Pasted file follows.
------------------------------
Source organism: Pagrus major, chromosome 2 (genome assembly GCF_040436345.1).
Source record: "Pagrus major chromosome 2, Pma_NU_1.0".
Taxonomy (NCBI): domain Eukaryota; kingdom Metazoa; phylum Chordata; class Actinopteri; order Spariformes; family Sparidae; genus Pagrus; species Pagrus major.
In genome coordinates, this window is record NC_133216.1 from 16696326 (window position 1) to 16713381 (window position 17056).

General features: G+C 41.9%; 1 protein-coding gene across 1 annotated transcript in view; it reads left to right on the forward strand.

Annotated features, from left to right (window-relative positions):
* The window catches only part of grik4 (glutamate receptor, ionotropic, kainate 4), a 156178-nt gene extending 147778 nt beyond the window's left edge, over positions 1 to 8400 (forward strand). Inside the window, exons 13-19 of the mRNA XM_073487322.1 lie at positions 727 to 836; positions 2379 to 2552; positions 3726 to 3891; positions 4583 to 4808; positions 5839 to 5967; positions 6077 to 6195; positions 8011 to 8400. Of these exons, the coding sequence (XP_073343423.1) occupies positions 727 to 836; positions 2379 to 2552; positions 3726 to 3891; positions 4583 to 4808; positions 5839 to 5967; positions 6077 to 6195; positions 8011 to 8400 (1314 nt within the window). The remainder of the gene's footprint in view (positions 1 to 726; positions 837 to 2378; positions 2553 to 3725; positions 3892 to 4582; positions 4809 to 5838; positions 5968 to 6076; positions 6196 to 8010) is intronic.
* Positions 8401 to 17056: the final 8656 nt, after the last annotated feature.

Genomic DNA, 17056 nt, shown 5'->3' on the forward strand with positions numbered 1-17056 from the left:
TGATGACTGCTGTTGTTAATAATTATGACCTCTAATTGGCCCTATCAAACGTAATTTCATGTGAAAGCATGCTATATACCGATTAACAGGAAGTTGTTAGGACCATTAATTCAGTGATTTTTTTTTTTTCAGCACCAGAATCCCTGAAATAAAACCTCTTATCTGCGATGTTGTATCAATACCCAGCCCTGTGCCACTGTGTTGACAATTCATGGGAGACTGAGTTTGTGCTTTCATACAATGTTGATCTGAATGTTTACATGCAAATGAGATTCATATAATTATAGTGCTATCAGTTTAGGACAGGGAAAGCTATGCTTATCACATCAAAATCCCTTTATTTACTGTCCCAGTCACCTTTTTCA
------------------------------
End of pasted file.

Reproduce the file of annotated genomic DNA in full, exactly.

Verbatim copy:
Source organism: Pagrus major, chromosome 2 (genome assembly GCF_040436345.1).
Source record: "Pagrus major chromosome 2, Pma_NU_1.0".
Taxonomy (NCBI): domain Eukaryota; kingdom Metazoa; phylum Chordata; class Actinopteri; order Spariformes; family Sparidae; genus Pagrus; species Pagrus major.
In genome coordinates, this window is record NC_133216.1 from 16696326 (window position 1) to 16713381 (window position 17056).

General features: G+C 41.9%; 1 protein-coding gene across 1 annotated transcript in view; it reads left to right on the forward strand.

Annotated features, from left to right (window-relative positions):
* The window catches only part of grik4 (glutamate receptor, ionotropic, kainate 4), a 156178-nt gene extending 147778 nt beyond the window's left edge, over positions 1 to 8400 (forward strand). Inside the window, exons 13-19 of the mRNA XM_073487322.1 lie at positions 727 to 836; positions 2379 to 2552; positions 3726 to 3891; positions 4583 to 4808; positions 5839 to 5967; positions 6077 to 6195; positions 8011 to 8400. Of these exons, the coding sequence (XP_073343423.1) occupies positions 727 to 836; positions 2379 to 2552; positions 3726 to 3891; positions 4583 to 4808; positions 5839 to 5967; positions 6077 to 6195; positions 8011 to 8400 (1314 nt within the window). The remainder of the gene's footprint in view (positions 1 to 726; positions 837 to 2378; positions 2553 to 3725; positions 3892 to 4582; positions 4809 to 5838; positions 5968 to 6076; positions 6196 to 8010) is intronic.
* Positions 8401 to 17056: the final 8656 nt, after the last annotated feature.

Genomic DNA, 17056 nt, shown 5'->3' on the forward strand with positions numbered 1-17056 from the left:
TGATGACTGCTGTTGTTAATAATTATGACCTCTAATTGGCCCTATCAAACGTAATTTCATGTGAAAGCATGCTATATACCGATTAACAGGAAGTTGTTAGGACCATTAATTCAGTGATTTTTTTTTTTTCAGCACCAGAATCCCTGAAATAAAACCTCTTATCTGCGATGTTGTATCAATACCCAGCCCTGTGCCACTGTGTTGACAATTCATGGGAGACTGAGTTTGTGCTTTCATACAATGTTGATCTGAATGTTTACATGCAAATGAGATTCATATAATTATAGTGCTATCAGTTTAGGACAGGGAAAGCTATGCTTATCACATCAAAATCCCTTTATTTACTGTCCCAGTCACCTTTTTCA